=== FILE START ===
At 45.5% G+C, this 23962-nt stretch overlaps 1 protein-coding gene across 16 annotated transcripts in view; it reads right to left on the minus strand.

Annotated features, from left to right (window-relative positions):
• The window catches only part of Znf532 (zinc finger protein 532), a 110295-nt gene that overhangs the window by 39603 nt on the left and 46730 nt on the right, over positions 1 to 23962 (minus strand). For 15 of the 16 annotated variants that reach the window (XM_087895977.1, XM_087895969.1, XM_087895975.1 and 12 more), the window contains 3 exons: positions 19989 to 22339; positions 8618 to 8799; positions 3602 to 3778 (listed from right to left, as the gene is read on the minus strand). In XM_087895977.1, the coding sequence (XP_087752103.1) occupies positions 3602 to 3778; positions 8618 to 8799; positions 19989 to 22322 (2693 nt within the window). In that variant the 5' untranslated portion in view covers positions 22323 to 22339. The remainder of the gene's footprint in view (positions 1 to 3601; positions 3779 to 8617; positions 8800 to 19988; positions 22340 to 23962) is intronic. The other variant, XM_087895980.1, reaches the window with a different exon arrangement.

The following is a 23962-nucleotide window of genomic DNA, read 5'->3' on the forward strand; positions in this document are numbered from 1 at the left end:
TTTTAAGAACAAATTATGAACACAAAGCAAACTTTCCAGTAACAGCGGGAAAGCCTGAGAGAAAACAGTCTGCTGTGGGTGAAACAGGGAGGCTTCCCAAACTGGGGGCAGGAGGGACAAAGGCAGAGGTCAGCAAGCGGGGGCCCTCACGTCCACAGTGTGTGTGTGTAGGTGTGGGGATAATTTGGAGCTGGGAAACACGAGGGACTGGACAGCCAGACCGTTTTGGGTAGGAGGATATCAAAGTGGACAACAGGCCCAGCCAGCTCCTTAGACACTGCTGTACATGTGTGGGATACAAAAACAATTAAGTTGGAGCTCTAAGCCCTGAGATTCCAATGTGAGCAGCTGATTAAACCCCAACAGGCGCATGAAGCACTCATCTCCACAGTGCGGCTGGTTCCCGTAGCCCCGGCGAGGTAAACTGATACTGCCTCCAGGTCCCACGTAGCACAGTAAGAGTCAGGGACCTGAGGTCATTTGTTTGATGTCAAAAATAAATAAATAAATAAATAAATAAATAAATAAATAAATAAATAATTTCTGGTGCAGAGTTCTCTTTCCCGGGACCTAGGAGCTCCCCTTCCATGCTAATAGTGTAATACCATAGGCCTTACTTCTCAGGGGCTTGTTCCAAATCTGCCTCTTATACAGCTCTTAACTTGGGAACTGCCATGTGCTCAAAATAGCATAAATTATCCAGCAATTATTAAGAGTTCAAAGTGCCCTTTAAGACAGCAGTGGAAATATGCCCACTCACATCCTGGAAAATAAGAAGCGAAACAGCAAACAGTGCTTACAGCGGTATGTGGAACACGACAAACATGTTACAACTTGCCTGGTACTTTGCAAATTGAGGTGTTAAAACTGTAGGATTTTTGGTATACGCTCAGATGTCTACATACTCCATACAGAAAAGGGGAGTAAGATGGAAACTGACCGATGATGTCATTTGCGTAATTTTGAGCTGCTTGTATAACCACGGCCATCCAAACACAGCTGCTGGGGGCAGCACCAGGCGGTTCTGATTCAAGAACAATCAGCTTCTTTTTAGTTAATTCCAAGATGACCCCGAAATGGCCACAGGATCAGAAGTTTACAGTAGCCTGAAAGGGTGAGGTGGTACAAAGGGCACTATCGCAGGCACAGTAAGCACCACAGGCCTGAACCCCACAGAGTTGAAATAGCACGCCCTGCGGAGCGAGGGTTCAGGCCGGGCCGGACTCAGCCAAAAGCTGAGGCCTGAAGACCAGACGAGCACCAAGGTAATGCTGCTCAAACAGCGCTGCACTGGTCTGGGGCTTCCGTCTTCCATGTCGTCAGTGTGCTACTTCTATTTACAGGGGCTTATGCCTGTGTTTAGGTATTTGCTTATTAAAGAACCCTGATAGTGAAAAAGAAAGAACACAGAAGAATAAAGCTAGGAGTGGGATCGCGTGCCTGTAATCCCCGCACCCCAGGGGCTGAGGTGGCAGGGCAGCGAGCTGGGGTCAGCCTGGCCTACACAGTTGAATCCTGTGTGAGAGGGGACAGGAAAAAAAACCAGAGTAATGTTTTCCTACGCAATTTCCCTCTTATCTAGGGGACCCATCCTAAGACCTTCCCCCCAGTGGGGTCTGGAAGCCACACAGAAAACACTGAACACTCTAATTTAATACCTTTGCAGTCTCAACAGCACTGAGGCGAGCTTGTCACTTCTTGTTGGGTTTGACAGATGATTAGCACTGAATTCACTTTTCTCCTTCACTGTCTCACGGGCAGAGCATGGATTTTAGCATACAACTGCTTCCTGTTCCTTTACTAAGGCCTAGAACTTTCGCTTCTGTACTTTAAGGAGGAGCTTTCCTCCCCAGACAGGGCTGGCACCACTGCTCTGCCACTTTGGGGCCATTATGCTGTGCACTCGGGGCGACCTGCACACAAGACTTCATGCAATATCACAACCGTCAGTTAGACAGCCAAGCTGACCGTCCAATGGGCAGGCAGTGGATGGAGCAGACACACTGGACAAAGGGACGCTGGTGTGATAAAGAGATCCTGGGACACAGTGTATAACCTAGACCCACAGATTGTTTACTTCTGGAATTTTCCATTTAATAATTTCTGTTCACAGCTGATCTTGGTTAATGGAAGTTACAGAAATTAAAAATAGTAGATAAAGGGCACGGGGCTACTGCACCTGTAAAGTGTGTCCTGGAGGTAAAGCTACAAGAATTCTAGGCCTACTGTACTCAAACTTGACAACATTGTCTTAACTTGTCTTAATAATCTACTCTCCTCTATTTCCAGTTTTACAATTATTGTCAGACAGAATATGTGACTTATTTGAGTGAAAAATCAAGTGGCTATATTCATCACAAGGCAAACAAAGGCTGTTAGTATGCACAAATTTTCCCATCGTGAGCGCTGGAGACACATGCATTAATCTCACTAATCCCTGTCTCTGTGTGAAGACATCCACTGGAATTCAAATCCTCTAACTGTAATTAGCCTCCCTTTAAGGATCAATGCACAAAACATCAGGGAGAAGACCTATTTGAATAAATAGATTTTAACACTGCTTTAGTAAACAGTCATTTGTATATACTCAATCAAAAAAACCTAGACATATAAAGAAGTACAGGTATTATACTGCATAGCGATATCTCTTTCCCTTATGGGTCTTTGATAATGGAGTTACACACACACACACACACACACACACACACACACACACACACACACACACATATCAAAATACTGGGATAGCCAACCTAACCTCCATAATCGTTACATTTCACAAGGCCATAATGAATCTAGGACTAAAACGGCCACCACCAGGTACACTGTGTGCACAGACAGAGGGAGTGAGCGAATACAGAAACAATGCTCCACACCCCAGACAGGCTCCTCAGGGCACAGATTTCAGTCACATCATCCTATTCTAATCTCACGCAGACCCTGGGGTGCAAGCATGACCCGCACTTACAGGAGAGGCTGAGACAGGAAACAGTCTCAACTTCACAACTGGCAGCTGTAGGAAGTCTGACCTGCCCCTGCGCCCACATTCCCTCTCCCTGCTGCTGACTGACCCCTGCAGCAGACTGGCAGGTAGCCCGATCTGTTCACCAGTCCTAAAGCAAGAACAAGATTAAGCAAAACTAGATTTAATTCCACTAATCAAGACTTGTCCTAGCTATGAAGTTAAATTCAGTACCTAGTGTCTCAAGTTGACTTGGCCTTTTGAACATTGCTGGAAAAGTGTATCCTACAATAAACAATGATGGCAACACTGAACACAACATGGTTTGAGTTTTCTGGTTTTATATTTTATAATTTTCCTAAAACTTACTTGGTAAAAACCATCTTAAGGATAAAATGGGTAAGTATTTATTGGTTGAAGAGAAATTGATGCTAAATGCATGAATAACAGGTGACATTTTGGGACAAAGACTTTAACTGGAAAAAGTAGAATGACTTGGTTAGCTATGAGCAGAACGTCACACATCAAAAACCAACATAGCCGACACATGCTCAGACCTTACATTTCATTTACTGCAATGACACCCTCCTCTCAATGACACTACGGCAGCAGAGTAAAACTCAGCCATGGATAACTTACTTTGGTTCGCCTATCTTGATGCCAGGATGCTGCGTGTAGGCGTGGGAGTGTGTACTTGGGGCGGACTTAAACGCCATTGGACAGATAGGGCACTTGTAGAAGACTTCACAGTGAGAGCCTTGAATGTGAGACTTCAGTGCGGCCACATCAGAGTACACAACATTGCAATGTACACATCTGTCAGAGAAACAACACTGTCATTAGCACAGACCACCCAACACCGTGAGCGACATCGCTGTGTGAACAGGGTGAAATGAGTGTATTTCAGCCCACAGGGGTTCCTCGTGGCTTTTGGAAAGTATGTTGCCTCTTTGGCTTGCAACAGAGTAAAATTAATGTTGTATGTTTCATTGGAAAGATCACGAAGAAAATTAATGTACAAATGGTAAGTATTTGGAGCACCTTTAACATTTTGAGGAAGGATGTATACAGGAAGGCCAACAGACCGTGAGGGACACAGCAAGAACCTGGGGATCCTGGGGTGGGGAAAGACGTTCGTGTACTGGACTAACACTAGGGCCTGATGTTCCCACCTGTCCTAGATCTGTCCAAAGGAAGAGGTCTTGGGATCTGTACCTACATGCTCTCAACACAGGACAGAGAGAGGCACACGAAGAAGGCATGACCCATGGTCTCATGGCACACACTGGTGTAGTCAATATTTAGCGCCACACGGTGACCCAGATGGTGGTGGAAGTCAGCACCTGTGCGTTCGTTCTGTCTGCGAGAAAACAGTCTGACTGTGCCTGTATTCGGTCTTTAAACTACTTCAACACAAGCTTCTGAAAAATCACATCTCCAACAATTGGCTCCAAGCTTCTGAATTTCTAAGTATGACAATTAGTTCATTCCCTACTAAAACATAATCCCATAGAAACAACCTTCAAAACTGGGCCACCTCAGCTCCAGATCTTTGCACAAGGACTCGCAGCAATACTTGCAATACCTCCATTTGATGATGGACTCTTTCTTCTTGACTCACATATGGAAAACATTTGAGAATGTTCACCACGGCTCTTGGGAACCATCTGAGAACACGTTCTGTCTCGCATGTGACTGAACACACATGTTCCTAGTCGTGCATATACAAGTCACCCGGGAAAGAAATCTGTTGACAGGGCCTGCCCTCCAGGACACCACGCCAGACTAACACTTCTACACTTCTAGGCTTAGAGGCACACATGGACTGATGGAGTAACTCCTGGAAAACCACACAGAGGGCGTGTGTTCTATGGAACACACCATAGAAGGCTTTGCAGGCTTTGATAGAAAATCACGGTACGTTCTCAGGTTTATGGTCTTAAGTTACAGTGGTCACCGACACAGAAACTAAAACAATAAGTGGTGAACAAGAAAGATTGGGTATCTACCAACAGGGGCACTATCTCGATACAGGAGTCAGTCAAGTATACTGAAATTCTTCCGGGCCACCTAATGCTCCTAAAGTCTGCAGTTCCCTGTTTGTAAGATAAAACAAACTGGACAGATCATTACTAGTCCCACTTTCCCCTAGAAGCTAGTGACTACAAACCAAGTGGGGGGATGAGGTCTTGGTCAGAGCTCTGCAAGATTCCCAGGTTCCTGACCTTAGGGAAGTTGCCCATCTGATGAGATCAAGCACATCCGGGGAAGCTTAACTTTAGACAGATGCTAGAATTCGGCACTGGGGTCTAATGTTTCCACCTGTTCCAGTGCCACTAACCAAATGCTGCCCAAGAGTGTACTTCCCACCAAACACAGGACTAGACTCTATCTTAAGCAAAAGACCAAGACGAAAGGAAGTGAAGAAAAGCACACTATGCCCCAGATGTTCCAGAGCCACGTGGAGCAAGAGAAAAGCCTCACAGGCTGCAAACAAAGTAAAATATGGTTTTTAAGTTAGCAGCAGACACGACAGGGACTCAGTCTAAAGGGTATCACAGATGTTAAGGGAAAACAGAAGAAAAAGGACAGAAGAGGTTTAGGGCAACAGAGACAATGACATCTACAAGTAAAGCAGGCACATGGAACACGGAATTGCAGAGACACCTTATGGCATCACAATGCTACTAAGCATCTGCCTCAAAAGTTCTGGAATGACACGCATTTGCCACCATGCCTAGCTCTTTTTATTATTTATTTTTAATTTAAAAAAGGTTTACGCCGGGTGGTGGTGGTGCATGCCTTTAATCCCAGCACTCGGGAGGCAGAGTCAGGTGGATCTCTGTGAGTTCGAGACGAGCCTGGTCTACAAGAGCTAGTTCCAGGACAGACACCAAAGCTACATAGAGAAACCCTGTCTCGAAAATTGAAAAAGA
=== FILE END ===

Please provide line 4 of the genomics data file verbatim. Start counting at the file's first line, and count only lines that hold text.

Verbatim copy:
The following is a 23962-nucleotide window of genomic DNA, read 5'->3' on the forward strand; positions in this document are numbered from 1 at the left end: